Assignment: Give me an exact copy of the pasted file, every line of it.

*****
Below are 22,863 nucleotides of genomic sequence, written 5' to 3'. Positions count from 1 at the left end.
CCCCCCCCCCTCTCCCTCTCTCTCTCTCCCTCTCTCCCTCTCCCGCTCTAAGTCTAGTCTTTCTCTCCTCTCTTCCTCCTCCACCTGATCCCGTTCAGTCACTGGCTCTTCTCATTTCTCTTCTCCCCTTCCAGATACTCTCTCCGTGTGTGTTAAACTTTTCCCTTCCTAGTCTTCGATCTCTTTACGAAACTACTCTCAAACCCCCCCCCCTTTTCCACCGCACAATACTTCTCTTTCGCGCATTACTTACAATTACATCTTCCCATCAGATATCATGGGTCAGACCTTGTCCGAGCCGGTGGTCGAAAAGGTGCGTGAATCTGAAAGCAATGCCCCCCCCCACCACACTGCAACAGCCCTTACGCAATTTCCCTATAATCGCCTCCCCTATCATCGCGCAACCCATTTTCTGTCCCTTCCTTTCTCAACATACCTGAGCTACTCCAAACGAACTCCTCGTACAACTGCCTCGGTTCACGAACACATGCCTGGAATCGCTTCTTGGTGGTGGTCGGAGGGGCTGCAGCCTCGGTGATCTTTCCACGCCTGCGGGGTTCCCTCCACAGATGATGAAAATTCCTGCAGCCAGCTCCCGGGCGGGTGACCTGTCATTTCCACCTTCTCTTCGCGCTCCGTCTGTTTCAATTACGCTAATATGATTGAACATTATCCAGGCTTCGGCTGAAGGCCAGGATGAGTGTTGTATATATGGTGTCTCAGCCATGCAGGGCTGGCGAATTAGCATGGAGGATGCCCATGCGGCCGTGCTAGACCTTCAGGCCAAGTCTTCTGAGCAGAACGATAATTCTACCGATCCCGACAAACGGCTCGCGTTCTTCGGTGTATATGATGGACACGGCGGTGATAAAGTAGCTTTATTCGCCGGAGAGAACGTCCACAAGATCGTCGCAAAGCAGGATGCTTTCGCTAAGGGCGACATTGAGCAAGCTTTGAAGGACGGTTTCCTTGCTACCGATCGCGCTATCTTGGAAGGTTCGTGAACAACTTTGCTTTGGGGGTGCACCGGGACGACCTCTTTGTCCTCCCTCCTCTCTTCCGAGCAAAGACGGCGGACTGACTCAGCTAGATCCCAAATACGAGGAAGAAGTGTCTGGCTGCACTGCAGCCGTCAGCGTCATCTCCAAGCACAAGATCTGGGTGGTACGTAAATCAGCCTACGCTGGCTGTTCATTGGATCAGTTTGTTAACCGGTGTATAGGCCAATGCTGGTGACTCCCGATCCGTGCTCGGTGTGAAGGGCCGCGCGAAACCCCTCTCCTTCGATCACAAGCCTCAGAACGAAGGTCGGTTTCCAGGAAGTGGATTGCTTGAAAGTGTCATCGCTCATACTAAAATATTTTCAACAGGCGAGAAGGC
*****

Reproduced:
Below are 22,863 nucleotides of genomic sequence, written 5' to 3'. Positions count from 1 at the left end.
CCCCCCCCCCTCTCCCTCTCTCTCTCTCCCTCTCTCCCTCTCCCGCTCTAAGTCTAGTCTTTCTCTCCTCTCTTCCTCCTCCACCTGATCCCGTTCAGTCACTGGCTCTTCTCATTTCTCTTCTCCCCTTCCAGATACTCTCTCCGTGTGTGTTAAACTTTTCCCTTCCTAGTCTTCGATCTCTTTACGAAACTACTCTCAAACCCCCCCCCCTTTTCCACCGCACAATACTTCTCTTTCGCGCATTACTTACAATTACATCTTCCCATCAGATATCATGGGTCAGACCTTGTCCGAGCCGGTGGTCGAAAAGGTGCGTGAATCTGAAAGCAATGCCCCCCCCCACCACACTGCAACAGCCCTTACGCAATTTCCCTATAATCGCCTCCCCTATCATCGCGCAACCCATTTTCTGTCCCTTCCTTTCTCAACATACCTGAGCTACTCCAAACGAACTCCTCGTACAACTGCCTCGGTTCACGAACACATGCCTGGAATCGCTTCTTGGTGGTGGTCGGAGGGGCTGCAGCCTCGGTGATCTTTCCACGCCTGCGGGGTTCCCTCCACAGATGATGAAAATTCCTGCAGCCAGCTCCCGGGCGGGTGACCTGTCATTTCCACCTTCTCTTCGCGCTCCGTCTGTTTCAATTACGCTAATATGATTGAACATTATCCAGGCTTCGGCTGAAGGCCAGGATGAGTGTTGTATATATGGTGTCTCAGCCATGCAGGGCTGGCGAATTAGCATGGAGGATGCCCATGCGGCCGTGCTAGACCTTCAGGCCAAGTCTTCTGAGCAGAACGATAATTCTACCGATCCCGACAAACGGCTCGCGTTCTTCGGTGTATATGATGGACACGGCGGTGATAAAGTAGCTTTATTCGCCGGAGAGAACGTCCACAAGATCGTCGCAAAGCAGGATGCTTTCGCTAAGGGCGACATTGAGCAAGCTTTGAAGGACGGTTTCCTTGCTACCGATCGCGCTATCTTGGAAGGTTCGTGAACAACTTTGCTTTGGGGGTGCACCGGGACGACCTCTTTGTCCTCCCTCCTCTCTTCCGAGCAAAGACGGCGGACTGACTCAGCTAGATCCCAAATACGAGGAAGAAGTGTCTGGCTGCACTGCAGCCGTCAGCGTCATCTCCAAGCACAAGATCTGGGTGGTACGTAAATCAGCCTACGCTGGCTGTTCATTGGATCAGTTTGTTAACCGGTGTATAGGCCAATGCTGGTGACTCCCGATCCGTGCTCGGTGTGAAGGGCCGCGCGAAACCCCTCTCCTTCGATCACAAGCCTCAGAACGAAGGTCGGTTTCCAGGAAGTGGATTGCTTGAAAGTGTCATCGCTCATACTAAAATATTTTCAACAGGCGAGAAGGC